Monday, monday

I have thought long and hard ( 5 minutes) about posting this tale; particularly as it is one of the stated aims of this blog that it should not become a dull repository of all things Parkinson. But there are lessons to be learned – especially for me and maybe others as well.

Above all, it shows us how fleeting everything is, and how our lives can be changed completely within seconds for no rhyme or reason.

It is what it is.

Before I begin, a brief look at some of the terms used, which are pretty essential in understanding how People with Parkinsons (PWP) lead their lives (Apologies I if you already know this. It is tiresome, but not very long)

Dopamine:

The substance produed by the brain which acts as chemical messenger and allows movement to take place. By the time of diagnosis PWP will have lost about 60% of these Dopamine-producing cells .

Leva-Dopa

A synthetic form of the chemical which will cross the blood/brain barrier. Dopamine itself will not do this. Great at restoring movement, but at a price; as the body gets used to the Leva –Dopa, the more it needs , and as doses are increased very unwelcome side effects kick in.

Deep Brain Stimulation (DBS)

This is when an electrical current is passed from a battery implanted in the chest via cables into the skull into two electrodes, implanted into the brain. The current is adusted to give therapeutic results. I had this done in 2011. It is not cure but in many patients it is seen to ameliorate the symptoms.

‘Off ‘

When the leva-Dopa medication or not working. Example. Protein inhibits its absorption. So it may not work after a protein-rich meal.

‘ON’

When PWP have relatively good movement, either because of drug therapy , DBS or a mixture of the two.

Here we go. Monday morning I was getting ready for my 9:30 am weekly Yoga class. It is a five minute walk from my front door. I was alone, everyone had gone to work and I was sitting on the bottom stair, leaning forward tying up the laces on my trainers when I heard an electronic ‘beep’ sound.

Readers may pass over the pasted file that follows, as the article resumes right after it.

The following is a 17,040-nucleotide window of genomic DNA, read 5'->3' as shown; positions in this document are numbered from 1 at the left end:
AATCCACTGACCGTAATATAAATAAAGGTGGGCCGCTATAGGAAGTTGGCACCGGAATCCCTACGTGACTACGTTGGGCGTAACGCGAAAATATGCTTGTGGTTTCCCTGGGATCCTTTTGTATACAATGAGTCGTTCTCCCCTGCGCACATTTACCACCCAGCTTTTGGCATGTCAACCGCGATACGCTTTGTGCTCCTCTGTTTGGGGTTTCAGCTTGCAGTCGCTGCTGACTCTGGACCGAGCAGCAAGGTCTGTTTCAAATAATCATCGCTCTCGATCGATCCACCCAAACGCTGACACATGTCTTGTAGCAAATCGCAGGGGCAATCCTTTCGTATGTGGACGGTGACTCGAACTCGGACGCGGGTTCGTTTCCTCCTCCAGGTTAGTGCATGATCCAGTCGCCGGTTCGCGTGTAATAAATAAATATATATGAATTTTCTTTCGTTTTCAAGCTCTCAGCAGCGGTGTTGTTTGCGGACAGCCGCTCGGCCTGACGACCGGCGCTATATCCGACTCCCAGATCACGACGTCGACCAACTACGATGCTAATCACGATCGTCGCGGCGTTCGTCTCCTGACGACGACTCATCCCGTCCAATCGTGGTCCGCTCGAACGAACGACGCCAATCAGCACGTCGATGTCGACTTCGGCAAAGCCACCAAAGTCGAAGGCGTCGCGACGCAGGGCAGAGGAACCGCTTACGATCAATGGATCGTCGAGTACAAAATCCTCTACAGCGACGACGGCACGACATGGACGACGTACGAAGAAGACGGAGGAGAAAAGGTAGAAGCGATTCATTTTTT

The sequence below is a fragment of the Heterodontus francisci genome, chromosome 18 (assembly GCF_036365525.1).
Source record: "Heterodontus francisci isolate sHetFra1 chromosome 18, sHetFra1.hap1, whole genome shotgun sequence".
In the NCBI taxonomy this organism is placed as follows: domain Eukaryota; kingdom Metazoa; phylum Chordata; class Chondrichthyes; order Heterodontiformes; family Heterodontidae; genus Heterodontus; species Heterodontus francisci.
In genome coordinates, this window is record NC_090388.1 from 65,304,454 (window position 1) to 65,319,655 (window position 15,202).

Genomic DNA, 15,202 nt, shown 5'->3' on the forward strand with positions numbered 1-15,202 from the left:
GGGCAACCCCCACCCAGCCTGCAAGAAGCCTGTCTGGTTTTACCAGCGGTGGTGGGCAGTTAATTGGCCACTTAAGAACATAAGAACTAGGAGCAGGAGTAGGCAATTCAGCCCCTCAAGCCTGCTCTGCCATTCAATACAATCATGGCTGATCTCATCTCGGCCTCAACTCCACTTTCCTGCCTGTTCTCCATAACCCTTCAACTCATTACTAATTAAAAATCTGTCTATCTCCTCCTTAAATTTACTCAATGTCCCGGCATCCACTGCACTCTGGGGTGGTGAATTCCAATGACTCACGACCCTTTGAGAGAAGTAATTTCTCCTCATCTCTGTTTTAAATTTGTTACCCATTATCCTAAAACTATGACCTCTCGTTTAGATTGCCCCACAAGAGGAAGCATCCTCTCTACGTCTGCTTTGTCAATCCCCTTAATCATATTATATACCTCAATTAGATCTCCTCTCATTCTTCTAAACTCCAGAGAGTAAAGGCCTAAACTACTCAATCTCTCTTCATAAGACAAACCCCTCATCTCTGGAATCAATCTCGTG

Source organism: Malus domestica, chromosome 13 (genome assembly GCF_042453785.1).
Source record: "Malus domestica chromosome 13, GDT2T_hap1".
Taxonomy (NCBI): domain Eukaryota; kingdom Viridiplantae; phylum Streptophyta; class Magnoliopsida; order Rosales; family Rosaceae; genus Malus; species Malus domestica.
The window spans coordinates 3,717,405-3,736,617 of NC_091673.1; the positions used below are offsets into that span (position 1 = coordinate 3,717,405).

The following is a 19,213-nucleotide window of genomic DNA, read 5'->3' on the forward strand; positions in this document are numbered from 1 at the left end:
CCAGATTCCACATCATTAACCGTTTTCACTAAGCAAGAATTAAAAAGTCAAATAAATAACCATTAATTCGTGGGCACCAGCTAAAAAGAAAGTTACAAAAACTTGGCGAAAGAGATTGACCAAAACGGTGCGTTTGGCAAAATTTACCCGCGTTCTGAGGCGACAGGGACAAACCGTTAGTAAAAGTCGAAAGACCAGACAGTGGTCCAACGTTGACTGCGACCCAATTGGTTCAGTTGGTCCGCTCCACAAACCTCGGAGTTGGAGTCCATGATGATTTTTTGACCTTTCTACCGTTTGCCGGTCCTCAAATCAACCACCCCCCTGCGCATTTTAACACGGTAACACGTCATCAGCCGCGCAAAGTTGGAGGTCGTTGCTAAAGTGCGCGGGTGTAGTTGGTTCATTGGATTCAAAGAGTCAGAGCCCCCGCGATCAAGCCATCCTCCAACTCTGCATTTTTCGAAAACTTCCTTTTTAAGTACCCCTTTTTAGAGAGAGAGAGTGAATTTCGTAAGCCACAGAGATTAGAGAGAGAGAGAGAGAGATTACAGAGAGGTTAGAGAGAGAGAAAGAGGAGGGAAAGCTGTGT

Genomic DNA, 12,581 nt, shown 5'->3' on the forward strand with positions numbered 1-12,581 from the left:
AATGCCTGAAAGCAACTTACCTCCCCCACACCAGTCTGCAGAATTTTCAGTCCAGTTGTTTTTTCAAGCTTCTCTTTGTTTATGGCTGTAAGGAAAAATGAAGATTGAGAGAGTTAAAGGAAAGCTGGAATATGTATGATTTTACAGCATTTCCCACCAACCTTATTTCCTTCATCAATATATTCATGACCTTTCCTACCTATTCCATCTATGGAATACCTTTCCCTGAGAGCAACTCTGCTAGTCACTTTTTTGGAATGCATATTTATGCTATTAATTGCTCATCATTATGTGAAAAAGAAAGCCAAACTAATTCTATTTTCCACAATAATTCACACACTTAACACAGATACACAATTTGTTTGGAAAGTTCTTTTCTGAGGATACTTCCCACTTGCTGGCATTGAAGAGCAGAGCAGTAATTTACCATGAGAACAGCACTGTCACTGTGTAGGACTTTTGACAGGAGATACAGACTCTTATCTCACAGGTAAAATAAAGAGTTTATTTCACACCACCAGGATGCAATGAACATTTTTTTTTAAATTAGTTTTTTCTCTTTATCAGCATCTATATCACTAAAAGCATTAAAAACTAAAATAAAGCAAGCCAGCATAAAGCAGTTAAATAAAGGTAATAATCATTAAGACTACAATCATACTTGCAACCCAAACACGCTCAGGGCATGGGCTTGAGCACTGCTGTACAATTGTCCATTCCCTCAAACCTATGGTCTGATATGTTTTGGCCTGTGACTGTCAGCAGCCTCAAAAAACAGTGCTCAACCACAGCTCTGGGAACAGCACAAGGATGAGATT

I recognised it as the on/off switch of my DBS handset. The handset is about the size of a small mobile phone and allows me to make fine alterations to the amplitude of the DBS settings . I knew immediately what I had done. In the leaning forward motion I had inadvertantly caused the handset, which I always carry in my tracksuit pocket, to swich off.

So now I am getting no deep brain stimulation. Immediately my hands start shaking uncontrollably I am very ‘Off.’ I try and remain calm, noting as I do so that my mobile is in sight but not reach and my medication is in my yoga bag; again within sight and reach, but as good as on the other side of the world to my shaking hands.

It is so difficult to describe the helplessness and frustration. A simple task like putting your hand into your pocket becomes impossible. Nevertheless, after about ten minutes, I manage to get the handset out. I just need to lift it up so I can see. I am trying to keep my hands steady. It is no good, I drop the handset onto the floor somewhere beneath me. My strength is failing. My last Leva-Dopa tablet was at 0:90am. I wonder when it kicks in if it will be enough to propel me to sit up and get the handset. I wait for the familiar sensation of the drug doing its work. Eventually, I can feel it but my condition is so advanced that the tablet barely scratches the surface. It is about 11:00am Time to plan. The chances of my getting help rely on my getting the attention of the postman (who usually comes about 12:30) Of course he doesn’t show his face today. Typical. The amount of shit we get through our door…

It looks like I’m in for the long haul. It will be 5:30/6:00 before my wife gets home. Will I last? I’ve got no option! I spend the afternoon trying to keep wake ( I don’t want to miss someone calling at the door) and periodically shifting my legs to keep my circulation going. My body has slumped, so that I am now lying wedged on the bottom step, the step edge itself under the back of my neck. I am still wearing my jacket and one foot trainer on; the other foot, trainer half off.